ExitOnGLError("ERROR: Could not bind the IBO to the VAO");

    glBindVertexArray(0);
}

void DestroyCube()
{
    glDetachShader(ShaderIds[0], ShaderIds[1]);
    glDetachShader(ShaderIds[0], ShaderIds[2]);
    glDeleteShader(ShaderIds[1]);
    glDeleteShader(ShaderIds[2]);
    glDeleteProgram(ShaderIds[0]);
    ExitOnGLError("ERROR: Could not destroy the shaders");

    glDeleteBuffers(2, &BufferIds[1]);
    glDeleteVertexArrays(1, &BufferIds[0]);
    ExitOnGLError("ERROR: Could not destroy the buffer objects");
}

void DrawCube(float x, float y, float z)
{
    ModelMatrix = IDENTITY_MATRIX;

    TranslateMatrix(&ModelMatrix, x, y, z);
    TranslateMatrix(&ModelMatrix, MainCamera.x, MainCamera.y, MainCamera.z);

    glUniformMatrix4fv(ModelMatrixUniformLocation, 1, GL_FALSE, ModelMatrix.m);
    glUniformMatrix4fv(ViewMatrixUniformLocation, 1, GL_FALSE, ViewMatrix.m);
    ExitOnGLError("ERROR: Could not set the shader uniforms");


    glDrawElements(GL_TRIANGLES, 36, GL_UNSIGNED_INT, (GLvoid*)0);
    ExitOnGLError("ERROR: Could not draw the cube");
}

Here is a link to the github repository with the complete code.

The vertex shader only handles rotation and transformation of vertices and the fragment shader only deals with colour - they are not expensive to run so they are not the bottleneck.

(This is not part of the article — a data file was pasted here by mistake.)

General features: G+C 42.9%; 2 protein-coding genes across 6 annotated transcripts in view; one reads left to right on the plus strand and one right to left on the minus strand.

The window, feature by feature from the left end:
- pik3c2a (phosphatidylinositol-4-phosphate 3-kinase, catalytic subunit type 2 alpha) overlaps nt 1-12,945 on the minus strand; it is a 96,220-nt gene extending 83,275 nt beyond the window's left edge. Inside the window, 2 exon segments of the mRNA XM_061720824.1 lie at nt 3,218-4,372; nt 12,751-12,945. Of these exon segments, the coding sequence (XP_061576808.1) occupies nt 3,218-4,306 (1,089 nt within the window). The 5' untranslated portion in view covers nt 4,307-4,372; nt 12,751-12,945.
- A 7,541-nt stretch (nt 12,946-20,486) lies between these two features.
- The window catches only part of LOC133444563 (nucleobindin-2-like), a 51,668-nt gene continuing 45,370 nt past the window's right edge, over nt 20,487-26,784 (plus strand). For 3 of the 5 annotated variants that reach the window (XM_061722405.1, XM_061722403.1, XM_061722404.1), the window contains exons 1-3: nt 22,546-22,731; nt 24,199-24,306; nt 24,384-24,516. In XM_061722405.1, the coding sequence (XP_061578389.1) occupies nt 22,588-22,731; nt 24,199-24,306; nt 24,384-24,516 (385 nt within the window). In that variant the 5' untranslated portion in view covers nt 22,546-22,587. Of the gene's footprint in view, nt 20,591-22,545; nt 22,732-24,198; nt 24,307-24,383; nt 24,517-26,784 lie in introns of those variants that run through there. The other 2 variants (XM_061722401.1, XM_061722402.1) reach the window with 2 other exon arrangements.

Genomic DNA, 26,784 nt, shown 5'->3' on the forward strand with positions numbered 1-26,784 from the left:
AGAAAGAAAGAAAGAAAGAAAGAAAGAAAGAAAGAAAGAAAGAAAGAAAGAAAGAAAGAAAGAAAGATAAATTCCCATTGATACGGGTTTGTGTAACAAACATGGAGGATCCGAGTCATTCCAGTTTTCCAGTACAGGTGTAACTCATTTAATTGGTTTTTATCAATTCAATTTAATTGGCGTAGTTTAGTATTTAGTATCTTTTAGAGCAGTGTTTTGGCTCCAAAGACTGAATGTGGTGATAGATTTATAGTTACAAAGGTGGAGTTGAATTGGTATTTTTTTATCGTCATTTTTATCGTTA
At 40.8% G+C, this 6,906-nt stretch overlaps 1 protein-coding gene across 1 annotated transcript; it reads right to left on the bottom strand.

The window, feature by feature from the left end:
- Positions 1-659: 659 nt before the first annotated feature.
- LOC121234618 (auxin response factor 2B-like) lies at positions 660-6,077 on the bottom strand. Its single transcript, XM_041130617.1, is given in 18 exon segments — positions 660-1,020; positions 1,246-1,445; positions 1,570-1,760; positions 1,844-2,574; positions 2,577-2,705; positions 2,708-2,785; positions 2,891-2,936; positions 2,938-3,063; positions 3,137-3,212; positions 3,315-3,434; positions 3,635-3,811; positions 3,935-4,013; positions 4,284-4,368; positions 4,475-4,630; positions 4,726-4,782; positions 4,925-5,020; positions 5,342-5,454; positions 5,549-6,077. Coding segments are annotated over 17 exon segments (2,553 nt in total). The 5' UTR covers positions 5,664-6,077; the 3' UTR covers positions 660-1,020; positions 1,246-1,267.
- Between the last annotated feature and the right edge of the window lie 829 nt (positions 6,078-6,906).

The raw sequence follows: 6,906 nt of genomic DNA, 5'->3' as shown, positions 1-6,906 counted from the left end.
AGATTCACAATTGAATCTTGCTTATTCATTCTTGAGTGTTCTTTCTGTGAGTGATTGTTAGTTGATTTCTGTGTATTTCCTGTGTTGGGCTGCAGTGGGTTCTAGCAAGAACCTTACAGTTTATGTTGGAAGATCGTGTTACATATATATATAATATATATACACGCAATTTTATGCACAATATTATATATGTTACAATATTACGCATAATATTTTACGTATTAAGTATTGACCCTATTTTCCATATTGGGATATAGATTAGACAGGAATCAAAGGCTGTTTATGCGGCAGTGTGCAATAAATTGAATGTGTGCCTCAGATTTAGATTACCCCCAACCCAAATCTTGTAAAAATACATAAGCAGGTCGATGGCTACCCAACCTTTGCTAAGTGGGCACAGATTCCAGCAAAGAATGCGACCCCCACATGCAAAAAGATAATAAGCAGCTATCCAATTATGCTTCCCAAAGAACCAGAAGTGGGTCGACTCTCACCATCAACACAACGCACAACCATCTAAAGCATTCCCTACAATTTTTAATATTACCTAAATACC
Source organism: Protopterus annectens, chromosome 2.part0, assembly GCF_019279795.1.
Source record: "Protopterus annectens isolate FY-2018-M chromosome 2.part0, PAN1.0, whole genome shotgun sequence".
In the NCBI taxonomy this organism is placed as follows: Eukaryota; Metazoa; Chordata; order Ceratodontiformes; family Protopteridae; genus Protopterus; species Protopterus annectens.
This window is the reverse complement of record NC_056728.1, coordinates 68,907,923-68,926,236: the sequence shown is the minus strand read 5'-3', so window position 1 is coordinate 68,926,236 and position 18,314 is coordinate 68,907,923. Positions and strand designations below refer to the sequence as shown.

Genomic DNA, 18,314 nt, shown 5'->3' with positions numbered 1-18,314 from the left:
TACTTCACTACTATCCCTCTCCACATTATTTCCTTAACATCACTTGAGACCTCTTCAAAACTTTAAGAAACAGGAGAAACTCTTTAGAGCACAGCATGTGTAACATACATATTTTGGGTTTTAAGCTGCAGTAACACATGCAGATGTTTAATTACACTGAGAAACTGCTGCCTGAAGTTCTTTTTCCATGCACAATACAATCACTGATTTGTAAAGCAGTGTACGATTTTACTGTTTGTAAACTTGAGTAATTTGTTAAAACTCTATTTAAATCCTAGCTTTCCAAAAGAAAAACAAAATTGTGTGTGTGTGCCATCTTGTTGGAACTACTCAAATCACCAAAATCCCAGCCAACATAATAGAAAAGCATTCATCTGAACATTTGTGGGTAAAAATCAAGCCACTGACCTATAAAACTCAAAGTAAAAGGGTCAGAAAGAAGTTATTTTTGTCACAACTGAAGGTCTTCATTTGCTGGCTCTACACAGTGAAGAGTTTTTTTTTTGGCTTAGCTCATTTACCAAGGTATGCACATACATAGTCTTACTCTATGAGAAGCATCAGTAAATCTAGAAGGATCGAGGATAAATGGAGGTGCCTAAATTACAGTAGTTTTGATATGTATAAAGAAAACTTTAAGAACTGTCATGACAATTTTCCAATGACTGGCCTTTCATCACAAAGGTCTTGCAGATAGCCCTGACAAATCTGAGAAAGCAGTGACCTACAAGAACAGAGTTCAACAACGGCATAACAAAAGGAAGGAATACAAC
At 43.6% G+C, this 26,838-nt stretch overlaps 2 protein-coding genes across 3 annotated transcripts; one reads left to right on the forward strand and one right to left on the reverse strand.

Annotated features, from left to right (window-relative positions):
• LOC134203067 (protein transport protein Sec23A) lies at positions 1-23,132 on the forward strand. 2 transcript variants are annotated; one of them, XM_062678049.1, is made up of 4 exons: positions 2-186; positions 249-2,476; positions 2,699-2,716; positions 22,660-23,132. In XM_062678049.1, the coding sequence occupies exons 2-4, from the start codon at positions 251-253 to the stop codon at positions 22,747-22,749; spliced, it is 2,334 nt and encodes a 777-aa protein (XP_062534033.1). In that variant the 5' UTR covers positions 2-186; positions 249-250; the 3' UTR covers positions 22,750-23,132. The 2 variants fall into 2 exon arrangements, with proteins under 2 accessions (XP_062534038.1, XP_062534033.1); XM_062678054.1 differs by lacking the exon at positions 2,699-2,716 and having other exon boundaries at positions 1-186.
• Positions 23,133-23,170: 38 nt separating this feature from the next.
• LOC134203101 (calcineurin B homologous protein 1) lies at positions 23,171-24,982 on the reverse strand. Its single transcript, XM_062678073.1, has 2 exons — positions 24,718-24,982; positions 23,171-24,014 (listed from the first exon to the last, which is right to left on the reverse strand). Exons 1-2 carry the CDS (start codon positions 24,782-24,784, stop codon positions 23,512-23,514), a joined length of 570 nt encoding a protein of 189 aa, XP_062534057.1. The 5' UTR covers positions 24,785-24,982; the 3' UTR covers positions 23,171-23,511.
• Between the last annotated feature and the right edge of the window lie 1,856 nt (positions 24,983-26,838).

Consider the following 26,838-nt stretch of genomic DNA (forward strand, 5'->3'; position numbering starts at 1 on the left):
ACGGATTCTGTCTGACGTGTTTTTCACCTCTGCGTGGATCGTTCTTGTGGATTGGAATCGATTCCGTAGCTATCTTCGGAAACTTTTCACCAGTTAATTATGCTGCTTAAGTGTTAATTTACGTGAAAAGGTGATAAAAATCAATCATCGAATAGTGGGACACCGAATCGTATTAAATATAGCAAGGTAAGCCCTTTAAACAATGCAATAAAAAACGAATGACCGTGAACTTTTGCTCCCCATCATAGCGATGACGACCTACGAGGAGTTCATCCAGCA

How can this code be improved to render more efficiently and take full advantage of modern OpenGL features to decrease overhead?

P.S. I am not looking for a book or a tool or an off-site resource as an answer. I have used backface culling and the OpenGL depth test to try and improve speed, however they haven't made a dramatic difference - it is still taking ~50ms to render a frame and that is too much for a voxel grid of 32*32*32.

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  • \$\begingroup\$ Code does not compile . Best to post compilable code. \$\endgroup\$ – chux Jan 5 '18 at 20:32
  • \$\begingroup\$ Welcome to Code Review! I changed the title so that it describes what the code does per site goals: "State what your code does in your title, not your main concerns about it.". Feel free to edit and give it a different title if there is something more appropriate. \$\endgroup\$ – Sᴀᴍ Onᴇᴌᴀ Jan 5 '18 at 21:08
  • \$\begingroup\$ @chux I have edited the question and added a link to my github repo with all of the code. \$\endgroup\$ – Oliver Strong Jan 5 '18 at 22:14
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Your question is very broad and without enough code to do anything else than speculate. Regardless, I will venture an answer based on speculation. I believe that how to best improve your performance has actually nothing to do with OpenGL but rather how you render your scene.

Or to be more specific, how to not render parts of the scene. To me it seems as if you're rendering every cube in your voxel grid, even if they are covered by other cubes and thus not visible at all. You need to process your voxel grid to mark voxels that are concealed as not visible and simply not draw them.

Next you should consider not drawing sides of your cube that are covered by another cube.

Eventually you will get to a point where traversing the grid to find what to render is the most expensive part of your render loop. And at that point you need to start considering to split your voxel grid into larger chunks that can be individually processed into a single vbo mesh that you can render in one call instead of a call for every cube.

As always when dealing with performance, measure at every step and profile your code to see where the time is spent.